It is a bit of a risk, announcing that Valentino Rossi will be switching to Yamaha just a couple of days after getting caught out by a hacked Twitter and email account. This time, though, confirmation is coming from multiple sources, including our own. Rossi will be leaving Ducati for Yamaha at the end of this season, with an official press release expected from Yamaha on the morning of August 15th, the Italian national holiday of Ferragosto, and the day before the paddock assembles at the Indianapolis Motor Speedway for the Red Bull Indianapolis GP.
According to the Italian media, the decision was taken a few days after the US GP at Laguna Seca, a race which was typical of Rossi’s experience with the Ducati: slow during practice, unable to make progress during qualifying leaving him to start from 10th, and topped off with a crash at the top of the Corkscrew. Rossi crashed on lap 30, losing the front while braking and still almost upright. Unable to get any heat into the tire, the front tire looked almost new, despite having nearly the full race distance on it.
Ducati CEO Gabriele Del Torchio had flown especially to the US to present an offer to Rossi and convince him of the sweeping changes that Audi will help to bring about to the racing program, and at the Sachsenring and Mugello, Rossi had spoken to senior Audi executives about their plans for MotoGP. Ducati had even gone so far as to try to persuade Masao Furusawa, the former leader of Yamaha’s M1 MotoGP project, to come to Ducati to help fix the bike.
Furusawa declined, as respected Japanese journalist Akira Nishimura reported on his Twitter page this morning after interviewing the former Yamaha man. Furusawa’s reasons were deeply rooted in Japanese culture, and the strong bond between company and employee, even after the employment contract is terminated: it would not be right for a former employee to betray the company he worked for, and that was a step too far for Furusawa. The Japanese engineer revealed just how far Ducati were prepared to go to get help, telling Nishimura that Preziosi had said “I just want to make our bike better. It doesn’t matter if I lose my position.”
The Furusawa gambit was probably Ducati’s last chance at getting Rossi to stay, and when it failed, Rossi made uip his mind. The only thing that Rossi wanted was a competitive bike for the beginning of the 2013 season. When Preziosi acknowledged he could not provide that, Rossi’s decision was clear. At the age of 33, Rossi understands that he does not have many more seasons left in MotoGP. He cannot afford to wait for Ducati to build a competitive bike. If he wants to start challenging for podiums and wins again – and more importantly, start enjoying racing again, finding the pleasure in racing that gives him the energy to make it through the long slog of testing and training – then he needs to be on competitive machinery. The Yamaha is competitive now; the Ducati is clearly no such thing.
Rossi’s departure from Ducati is a defeat for both parties, as a curious retraction from the Italian magazine Motociclismo’s website makes plain. Motociclismo published quotes from Ducati PR Manager Francesco Rapisarda, acknowledging that Rossi would leave Ducati. The story with quotes was then removed from the website – though picked up by the eagle-eyed GPOne.com, who also saved a copy of the quotes as a screenshot – and Rapisarda denied to GPOne that he had made those statements, while editorial staff at Motociclismo told GPOne that it was ‘a misunderstanding’.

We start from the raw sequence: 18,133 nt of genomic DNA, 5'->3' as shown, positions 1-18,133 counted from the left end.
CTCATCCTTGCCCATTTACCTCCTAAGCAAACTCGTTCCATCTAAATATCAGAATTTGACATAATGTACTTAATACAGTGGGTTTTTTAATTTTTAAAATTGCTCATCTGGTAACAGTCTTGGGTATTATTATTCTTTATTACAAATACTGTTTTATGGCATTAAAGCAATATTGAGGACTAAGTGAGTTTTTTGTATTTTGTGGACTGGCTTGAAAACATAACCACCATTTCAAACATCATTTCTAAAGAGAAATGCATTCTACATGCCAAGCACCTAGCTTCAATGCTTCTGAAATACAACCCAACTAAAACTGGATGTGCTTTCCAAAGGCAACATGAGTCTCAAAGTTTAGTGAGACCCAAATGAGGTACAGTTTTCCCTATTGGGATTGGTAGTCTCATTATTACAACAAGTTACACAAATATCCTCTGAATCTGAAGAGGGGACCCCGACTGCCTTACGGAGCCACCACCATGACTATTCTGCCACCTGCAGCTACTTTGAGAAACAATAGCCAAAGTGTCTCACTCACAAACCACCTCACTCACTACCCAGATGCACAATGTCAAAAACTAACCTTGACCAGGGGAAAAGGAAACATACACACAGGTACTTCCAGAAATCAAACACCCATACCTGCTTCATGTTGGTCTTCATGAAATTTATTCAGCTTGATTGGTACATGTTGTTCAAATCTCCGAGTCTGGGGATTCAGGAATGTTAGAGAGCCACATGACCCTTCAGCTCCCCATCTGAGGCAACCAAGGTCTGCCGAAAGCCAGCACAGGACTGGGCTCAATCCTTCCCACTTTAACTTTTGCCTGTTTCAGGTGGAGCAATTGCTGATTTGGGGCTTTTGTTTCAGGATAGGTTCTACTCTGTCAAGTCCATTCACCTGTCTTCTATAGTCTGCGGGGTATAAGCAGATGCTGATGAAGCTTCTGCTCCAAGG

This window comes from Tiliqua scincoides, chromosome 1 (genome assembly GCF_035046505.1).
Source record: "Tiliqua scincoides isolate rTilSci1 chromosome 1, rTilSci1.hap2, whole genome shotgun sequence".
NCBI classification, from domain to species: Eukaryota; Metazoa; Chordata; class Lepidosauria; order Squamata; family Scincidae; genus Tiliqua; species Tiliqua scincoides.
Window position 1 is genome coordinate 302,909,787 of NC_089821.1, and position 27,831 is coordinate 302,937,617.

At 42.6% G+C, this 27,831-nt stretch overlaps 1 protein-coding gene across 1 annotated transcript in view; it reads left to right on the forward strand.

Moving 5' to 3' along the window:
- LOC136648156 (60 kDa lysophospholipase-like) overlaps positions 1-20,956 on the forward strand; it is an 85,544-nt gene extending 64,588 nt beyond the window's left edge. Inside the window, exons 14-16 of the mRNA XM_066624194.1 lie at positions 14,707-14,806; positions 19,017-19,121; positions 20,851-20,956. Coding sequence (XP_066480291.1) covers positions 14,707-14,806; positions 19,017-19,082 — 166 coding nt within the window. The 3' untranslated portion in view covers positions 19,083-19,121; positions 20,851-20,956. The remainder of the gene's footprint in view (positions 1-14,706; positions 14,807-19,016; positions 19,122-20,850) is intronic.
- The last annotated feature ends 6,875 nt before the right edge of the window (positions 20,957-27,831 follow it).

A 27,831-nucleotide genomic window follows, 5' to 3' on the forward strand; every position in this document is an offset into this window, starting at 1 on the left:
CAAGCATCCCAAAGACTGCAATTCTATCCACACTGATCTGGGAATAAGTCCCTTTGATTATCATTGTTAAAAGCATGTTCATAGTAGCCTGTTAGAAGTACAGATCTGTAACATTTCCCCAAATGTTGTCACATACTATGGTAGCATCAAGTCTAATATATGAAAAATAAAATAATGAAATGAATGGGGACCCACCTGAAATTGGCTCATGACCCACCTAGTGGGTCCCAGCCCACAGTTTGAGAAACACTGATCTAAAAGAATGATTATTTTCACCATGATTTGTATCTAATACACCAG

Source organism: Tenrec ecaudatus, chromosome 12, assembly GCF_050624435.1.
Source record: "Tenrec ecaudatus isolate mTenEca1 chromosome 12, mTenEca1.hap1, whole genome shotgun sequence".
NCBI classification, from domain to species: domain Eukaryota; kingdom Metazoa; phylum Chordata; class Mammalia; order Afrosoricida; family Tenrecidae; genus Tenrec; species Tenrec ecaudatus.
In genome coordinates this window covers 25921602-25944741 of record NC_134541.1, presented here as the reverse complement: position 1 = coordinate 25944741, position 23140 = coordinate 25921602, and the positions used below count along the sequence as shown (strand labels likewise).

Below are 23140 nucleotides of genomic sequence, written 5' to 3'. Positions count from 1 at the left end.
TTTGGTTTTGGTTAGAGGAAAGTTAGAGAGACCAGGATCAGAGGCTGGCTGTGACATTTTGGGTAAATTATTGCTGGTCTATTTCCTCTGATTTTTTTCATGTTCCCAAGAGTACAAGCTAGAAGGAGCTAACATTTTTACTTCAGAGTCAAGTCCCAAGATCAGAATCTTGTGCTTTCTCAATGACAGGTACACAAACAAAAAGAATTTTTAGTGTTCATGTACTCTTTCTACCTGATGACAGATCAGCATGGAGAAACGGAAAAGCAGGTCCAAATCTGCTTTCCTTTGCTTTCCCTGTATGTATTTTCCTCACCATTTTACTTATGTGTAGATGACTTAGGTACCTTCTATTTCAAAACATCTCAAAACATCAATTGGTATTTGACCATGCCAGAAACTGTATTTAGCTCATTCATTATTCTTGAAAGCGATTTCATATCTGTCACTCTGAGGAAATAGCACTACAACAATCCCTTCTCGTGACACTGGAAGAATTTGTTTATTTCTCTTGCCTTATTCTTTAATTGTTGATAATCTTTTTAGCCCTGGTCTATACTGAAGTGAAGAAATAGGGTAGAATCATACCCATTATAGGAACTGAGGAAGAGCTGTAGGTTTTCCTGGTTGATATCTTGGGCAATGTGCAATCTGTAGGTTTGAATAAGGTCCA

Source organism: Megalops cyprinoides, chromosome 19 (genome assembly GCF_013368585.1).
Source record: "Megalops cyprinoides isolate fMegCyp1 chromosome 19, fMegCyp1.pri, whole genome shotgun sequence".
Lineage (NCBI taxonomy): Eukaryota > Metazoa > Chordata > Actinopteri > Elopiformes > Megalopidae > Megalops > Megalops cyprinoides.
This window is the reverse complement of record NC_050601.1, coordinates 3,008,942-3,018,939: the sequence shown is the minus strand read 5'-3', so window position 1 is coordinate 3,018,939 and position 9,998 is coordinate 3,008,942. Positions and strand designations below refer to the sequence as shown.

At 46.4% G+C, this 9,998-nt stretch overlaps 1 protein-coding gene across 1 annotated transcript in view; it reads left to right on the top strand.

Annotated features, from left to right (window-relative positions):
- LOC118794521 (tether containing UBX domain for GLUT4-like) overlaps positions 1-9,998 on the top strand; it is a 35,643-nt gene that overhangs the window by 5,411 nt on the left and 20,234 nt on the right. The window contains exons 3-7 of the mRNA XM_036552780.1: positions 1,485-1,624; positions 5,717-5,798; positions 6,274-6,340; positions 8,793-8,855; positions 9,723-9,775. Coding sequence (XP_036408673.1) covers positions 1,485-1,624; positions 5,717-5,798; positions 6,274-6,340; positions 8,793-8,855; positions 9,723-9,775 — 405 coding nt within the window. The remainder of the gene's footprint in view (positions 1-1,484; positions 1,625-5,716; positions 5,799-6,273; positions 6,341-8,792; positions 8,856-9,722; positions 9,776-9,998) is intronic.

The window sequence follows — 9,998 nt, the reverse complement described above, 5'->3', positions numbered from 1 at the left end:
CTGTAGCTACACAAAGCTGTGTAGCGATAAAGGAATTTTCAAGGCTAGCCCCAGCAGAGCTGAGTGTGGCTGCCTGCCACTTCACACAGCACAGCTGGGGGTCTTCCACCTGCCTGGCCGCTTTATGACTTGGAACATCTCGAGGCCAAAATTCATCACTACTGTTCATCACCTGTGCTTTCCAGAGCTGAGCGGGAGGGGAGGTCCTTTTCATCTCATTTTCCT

Whether a Ducati spokesperson said those words or not, the underlying truth remains. Rossi left Honda for Yamaha to demonstrate that the rider was more important than the bike. His return to Yamaha from Ducati demonstrates that this is only true up to a point. There is a basic level of performance that is needed from the bike for a rider such as Rossi to be able to perform.
But the move – indeed, the threat of a Rossi departure – has already had a massive effect on Ducati. The Corse department are scheduled to hold a major meeting this week, to discuss their R&D strategy and plan for the rest of the season. Rossi’s leaving will have a major impact on the testing schedule, and cause Ducati to rethink their R&D efforts.
Though help from Audi will not be direct, they may be able to help in speeding up redesign and production of new parts, with new parts feeding into the process more quickly. Ducati may find themselves in a quandary: having a man widely acknowledged as one of the best and most sensitive development riders under contract, but unwilling to give away too much of their future development direction.
There is still one fly in the ointment for the Rossi-to-Yamaha story: Though Rossi will be taking a massive pay cut to return to Yamaha, and leaving most of his entourage behind (only his ‘Australian’ crew are expected to follow him, the group consisting of Jeremy Burgess, Alex Briggs, Bernard Ansiau, Brent Stephens and Matteo Flamigni) the factory is still without a title sponsor for the second year running.
Rossi is expected to bring a sponsor with him, and though the appeal of the Italian is undiminished – his name is far, far bigger than the sport, a risk to the future of the series itself once he retires – the pen has not yet been put to paper. Once that hurdle has been cleared, then the deal can be announced officially.
We realize that after being tricked by a hacked Twitter and email account, our credibility has suffered when it comes to Rossi’s move to Yamaha. The Twitter and email messages about Rossi visiting Yamaha’s HQ in Amsterdam may have been faked. But as many people pointed out, Rossi does not need to fly to Amsterdam to sign a contract with Yamaha. Just because he wasn’t at Schiphol-Rijk, it doesn’t mean that Rossi hasn’t signed for Yamaha.
Photo: Ducati Corse
This article was originally published on MotoMatters, and is republished here on Asphalt & Rubber with permission by the author.